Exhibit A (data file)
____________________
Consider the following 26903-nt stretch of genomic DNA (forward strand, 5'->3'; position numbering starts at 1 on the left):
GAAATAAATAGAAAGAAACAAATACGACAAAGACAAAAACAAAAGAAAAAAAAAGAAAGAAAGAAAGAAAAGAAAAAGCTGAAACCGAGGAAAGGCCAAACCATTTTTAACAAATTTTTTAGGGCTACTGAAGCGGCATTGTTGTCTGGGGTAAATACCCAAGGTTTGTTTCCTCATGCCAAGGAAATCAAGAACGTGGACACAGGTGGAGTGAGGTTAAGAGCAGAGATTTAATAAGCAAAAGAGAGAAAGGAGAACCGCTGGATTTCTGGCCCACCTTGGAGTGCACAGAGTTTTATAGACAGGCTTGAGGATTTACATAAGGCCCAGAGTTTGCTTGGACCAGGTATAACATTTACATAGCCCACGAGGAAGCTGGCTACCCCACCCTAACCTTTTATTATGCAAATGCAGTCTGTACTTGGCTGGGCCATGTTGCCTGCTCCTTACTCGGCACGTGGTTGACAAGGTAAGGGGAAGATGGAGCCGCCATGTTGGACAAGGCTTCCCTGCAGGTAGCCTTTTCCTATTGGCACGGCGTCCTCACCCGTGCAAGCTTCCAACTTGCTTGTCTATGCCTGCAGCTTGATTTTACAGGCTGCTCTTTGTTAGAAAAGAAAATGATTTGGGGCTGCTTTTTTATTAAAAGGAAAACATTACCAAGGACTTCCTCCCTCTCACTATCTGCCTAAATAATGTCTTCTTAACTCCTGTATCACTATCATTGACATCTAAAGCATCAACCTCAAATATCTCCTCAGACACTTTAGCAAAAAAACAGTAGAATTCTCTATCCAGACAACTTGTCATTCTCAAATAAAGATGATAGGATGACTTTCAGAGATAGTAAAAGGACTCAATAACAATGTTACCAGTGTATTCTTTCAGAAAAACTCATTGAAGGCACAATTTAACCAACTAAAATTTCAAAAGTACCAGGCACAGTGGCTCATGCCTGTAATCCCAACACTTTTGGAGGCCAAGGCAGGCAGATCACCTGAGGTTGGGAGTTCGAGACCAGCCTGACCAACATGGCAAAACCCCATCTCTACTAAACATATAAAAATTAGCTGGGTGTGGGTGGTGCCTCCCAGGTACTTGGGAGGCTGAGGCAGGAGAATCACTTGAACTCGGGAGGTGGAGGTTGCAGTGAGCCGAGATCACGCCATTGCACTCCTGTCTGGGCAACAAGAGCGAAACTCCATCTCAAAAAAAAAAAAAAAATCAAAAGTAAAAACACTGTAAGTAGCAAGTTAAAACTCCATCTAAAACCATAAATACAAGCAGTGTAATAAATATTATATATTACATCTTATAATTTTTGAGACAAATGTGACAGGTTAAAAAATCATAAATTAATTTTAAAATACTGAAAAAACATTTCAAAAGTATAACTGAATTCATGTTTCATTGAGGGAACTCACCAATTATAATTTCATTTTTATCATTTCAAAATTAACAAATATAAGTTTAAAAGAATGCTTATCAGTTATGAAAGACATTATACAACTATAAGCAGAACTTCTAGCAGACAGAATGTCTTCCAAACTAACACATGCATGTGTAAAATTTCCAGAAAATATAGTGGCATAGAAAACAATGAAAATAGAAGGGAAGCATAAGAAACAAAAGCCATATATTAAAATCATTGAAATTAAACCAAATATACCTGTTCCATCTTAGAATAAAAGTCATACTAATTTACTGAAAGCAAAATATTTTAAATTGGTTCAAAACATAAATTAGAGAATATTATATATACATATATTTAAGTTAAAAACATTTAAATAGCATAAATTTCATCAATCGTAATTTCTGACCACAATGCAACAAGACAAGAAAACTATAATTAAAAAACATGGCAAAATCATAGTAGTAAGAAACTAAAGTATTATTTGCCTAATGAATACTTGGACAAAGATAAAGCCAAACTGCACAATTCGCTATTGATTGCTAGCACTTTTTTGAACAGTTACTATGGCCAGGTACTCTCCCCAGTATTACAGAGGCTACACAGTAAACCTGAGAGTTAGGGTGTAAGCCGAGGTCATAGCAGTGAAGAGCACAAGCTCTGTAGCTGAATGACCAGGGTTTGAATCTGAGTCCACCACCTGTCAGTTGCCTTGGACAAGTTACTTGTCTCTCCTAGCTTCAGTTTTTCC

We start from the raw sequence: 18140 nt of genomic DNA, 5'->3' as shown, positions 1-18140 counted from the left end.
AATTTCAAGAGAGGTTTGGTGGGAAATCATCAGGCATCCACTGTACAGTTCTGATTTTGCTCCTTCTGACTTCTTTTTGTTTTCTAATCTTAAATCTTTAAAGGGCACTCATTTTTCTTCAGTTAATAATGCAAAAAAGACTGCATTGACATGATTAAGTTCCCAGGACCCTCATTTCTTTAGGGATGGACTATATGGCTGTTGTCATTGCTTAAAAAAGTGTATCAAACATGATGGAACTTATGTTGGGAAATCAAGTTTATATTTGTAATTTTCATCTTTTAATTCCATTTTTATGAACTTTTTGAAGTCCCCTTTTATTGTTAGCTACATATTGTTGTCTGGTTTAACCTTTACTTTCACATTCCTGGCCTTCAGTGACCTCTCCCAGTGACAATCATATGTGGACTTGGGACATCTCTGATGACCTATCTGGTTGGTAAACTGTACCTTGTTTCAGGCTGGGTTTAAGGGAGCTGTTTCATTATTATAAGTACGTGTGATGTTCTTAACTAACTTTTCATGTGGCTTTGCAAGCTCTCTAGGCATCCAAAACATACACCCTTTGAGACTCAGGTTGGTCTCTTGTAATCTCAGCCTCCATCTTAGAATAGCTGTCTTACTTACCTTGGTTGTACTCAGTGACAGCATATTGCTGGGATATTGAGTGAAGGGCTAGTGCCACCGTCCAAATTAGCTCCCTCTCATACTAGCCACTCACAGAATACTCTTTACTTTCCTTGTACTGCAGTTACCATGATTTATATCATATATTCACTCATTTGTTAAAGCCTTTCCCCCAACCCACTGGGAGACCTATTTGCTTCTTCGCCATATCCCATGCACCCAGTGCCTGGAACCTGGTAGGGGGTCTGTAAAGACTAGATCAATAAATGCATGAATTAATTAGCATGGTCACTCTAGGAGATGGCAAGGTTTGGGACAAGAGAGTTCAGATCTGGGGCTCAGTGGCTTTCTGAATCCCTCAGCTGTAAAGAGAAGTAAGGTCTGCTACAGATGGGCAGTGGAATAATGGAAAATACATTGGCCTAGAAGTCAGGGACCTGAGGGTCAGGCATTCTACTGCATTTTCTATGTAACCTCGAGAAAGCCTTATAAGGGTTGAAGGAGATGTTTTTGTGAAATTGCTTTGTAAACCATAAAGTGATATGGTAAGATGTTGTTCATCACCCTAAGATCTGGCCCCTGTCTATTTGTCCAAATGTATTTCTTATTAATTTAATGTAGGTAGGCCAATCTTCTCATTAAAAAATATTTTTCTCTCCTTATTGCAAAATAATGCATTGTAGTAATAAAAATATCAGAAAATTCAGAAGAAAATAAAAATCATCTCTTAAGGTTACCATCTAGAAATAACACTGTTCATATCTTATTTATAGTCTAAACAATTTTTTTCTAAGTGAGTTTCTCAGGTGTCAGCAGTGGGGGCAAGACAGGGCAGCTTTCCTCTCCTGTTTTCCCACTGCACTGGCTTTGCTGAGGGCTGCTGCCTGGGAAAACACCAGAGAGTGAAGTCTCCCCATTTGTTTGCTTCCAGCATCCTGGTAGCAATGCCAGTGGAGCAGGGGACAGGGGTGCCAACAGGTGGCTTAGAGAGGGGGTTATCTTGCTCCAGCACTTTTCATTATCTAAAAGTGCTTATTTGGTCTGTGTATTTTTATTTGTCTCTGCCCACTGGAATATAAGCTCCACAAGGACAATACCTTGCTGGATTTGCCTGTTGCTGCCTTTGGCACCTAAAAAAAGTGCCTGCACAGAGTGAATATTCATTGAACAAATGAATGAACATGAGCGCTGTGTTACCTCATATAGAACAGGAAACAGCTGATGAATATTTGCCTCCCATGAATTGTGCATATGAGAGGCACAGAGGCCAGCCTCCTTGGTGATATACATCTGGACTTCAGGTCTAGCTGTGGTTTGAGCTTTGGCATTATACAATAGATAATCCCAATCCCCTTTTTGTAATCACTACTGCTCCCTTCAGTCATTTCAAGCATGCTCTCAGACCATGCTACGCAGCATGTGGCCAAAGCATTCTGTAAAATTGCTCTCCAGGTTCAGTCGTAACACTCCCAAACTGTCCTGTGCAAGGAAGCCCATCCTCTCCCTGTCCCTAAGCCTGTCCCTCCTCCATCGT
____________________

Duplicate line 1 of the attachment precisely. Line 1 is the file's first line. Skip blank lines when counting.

Consider the following 26903-nt stretch of genomic DNA (forward strand, 5'->3'; position numbering starts at 1 on the left):